Days after the largest distributed denial-of-service attack in internet history, the attack size of memcached DDoS attacks is now on the decline.
On March 5, Netscout Arbor Networks reported a 1.7-Tbps DDoS attack that was driven by the amplification of misconfigured memcached servers. While there were some initial fears that the attacks would continue to grow in size, the opposite has happened.
“We’re still seeing lots of them, but their average size is considerably smaller due to ongoing cleanup and mitigation efforts,” Steinthor Bjarnason, senior network security analyst at Netscout Arbor, told eWEEK.
Memcached is a widely deployed open-source tool for distributed memory object caching. Attackers are taking aim at servers that have been left open and exposed to the internet, sending UDP traffic that is then reflected to a target victim. The first attacks using the memcached DDoS reflection tactic were reported at the end of February, with attacks ranging from 190 Gbps to 500 Gbps. Attack bandwidth escalated rapidly, and on March 1, GitHub was hit by a 1.35-Tbps memcached DDoS attack, with the 1.7-Tbps attack following days later, on March 5.
Arbor Networks isn’t the only one seeing a reduction in the average size of memcached DDoS attacks.
“They [memcached DDoS attacks] have reduced to the point where they are small compared to other DDoS vectors,” John Graham-Cumming, CTO of CloudFlare, told eWEEK.
Although memcached DDoS bandwidth attack volume has declined, other DDoS attack amplification vectors continue to persist. Graham-Cumming noted that Simple Service Discovery Protocol (SSDP)-based attacks continue occur frequently and with fairly large volumes of 200 Gbps or more every day.
Memcached Kill Switch
There are several reasons why memcached DDoS attacks have declined in recent days. Security firm Corero suggested that there is a “kill switch” for the attack, though both Graham-Cumming and Bjarnason disputed the legitimacy of that option.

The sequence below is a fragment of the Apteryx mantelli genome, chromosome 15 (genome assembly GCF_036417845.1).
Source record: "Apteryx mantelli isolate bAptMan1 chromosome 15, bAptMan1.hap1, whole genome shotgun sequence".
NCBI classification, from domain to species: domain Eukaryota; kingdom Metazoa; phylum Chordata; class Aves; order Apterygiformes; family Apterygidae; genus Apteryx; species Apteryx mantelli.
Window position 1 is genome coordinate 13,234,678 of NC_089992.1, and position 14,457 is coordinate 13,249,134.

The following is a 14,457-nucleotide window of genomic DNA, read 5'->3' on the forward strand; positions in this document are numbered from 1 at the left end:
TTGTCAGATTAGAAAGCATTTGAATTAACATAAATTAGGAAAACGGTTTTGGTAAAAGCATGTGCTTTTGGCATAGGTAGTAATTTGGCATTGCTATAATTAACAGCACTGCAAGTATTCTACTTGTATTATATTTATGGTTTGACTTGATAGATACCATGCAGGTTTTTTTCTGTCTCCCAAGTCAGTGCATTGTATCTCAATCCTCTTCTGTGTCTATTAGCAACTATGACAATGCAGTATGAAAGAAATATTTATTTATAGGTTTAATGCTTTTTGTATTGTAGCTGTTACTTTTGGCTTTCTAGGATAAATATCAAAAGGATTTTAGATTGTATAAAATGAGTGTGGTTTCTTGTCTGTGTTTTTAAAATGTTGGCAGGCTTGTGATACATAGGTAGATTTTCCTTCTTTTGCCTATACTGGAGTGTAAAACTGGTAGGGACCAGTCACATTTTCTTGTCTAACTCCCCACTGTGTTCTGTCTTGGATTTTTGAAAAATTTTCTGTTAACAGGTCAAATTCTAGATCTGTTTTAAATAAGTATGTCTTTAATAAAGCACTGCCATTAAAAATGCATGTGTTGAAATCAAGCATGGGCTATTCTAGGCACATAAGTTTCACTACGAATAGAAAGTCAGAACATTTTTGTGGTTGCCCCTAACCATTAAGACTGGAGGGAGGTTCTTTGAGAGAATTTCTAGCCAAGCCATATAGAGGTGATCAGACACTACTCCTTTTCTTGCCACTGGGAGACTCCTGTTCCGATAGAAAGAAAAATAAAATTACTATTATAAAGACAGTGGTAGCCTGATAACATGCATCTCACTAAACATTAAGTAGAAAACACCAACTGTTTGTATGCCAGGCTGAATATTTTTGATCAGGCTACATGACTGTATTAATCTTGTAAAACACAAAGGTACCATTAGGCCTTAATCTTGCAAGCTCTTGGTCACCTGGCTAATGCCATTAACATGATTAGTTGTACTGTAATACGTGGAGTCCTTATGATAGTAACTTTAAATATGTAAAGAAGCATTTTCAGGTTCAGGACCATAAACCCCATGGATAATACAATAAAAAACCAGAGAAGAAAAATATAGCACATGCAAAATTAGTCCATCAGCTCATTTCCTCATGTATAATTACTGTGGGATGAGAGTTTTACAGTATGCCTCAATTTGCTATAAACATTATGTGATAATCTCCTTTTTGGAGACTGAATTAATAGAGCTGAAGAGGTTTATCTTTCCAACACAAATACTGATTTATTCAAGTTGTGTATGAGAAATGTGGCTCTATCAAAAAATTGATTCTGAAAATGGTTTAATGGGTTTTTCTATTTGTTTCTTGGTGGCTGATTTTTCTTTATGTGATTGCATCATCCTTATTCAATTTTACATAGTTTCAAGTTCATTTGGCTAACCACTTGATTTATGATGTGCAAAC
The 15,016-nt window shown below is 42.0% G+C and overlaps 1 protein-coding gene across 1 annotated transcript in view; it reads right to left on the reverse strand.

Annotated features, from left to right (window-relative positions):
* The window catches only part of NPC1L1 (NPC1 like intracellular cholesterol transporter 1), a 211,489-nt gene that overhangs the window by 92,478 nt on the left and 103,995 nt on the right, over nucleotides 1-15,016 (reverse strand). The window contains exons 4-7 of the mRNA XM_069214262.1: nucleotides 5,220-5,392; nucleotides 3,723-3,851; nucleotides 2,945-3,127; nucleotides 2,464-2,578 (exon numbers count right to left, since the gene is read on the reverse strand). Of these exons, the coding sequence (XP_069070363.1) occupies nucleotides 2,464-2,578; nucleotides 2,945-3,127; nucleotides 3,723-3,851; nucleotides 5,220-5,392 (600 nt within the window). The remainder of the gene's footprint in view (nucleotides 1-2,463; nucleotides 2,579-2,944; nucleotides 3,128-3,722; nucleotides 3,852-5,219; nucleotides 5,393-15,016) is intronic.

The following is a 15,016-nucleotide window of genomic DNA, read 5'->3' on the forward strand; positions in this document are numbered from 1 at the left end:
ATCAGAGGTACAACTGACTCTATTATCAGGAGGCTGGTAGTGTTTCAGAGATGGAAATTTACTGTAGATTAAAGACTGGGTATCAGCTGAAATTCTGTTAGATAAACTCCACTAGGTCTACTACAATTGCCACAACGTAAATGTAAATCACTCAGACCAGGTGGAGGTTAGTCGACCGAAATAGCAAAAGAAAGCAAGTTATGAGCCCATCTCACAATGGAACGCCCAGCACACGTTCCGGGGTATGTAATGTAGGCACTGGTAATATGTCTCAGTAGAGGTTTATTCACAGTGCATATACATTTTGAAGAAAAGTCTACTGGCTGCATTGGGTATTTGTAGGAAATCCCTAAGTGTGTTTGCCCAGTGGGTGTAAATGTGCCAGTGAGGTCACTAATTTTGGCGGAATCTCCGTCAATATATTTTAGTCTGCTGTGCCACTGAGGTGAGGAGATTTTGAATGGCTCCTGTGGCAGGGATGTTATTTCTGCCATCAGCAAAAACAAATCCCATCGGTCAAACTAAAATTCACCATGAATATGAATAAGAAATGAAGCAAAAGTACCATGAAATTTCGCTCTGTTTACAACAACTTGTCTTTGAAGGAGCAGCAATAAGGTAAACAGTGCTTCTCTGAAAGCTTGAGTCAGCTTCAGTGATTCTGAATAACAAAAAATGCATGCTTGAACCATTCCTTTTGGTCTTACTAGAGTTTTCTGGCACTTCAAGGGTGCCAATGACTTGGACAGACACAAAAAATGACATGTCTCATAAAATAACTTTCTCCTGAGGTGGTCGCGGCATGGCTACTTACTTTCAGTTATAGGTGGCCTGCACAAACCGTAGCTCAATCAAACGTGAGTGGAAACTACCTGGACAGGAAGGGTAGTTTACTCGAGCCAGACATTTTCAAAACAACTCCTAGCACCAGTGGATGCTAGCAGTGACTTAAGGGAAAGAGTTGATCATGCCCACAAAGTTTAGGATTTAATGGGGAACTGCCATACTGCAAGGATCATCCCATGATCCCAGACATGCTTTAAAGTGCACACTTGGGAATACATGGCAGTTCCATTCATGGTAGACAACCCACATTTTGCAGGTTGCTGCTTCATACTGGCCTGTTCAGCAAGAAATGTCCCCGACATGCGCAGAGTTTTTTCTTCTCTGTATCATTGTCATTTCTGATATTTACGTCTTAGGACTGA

“The so-called ‘kill switch’ consists of sending a ‘flush_all’ command to the memcached servers, instructing them to empty their cache,” Bjarnason said. “This is a well-known instruction and has been part of the memcached protocol since its inception in 2003.”
Bjarnason added, however, that issuing the “flush-all” command will incur the risk of negatively impacting the operation of the solution of which the memcached server is part, potentially resulting in serious operational issues. He noted that the memcached systems are also a victim of the DDoS attack as they are being abused by the attacker to participate in the DDoS attack and are in almost no cases owned or controlled by the attacker.
“There is no need to risk going with the so-called kill switch option when modern DDoS solutions are perfectly capable of defending against memcached DDoS reflection attacks, as shown by the successful mitigation of the recent 1.7-Tbps attacks,” Bjarnason said.
Graham-Cumming was also skeptical about the kill-switch option, and it was not deployed at CloudFlare either.
“The ‘kill switch’ was immediately obvious to everyone who worked on mitigating this DDoS attack,” Graham-Cumming said. “We chose not to use or test this method because it would be unethical and likely illegal since it alters the state of a remote machine without authorization.”
A number of things have been happening outside the use the kill-switch option to help mitigate the volume of memcached attacks. Perhaps the most impactful thing is that memcached server administrators have updated their systems and configurations.
The open-source memcached project itself has an update that eliminates the attack vector. The Memcached 1.5.6 update disables the UDP protocol, which is what DDoS attackers are using to amplify attacks.
“The volume of memcached attacks will gradually decrease as access to vulnerable servers continues to be shut down,” Bjarnason said. “There will, however, always be someone deploying new vulnerable servers and services on the internet, so these kinds of attacks will be part of the internet for the foreseeable future.”
Sean Michael Kerner is a senior editor at eWEEK and InternetNews.com. Follow him on Twitter @TechJournalist.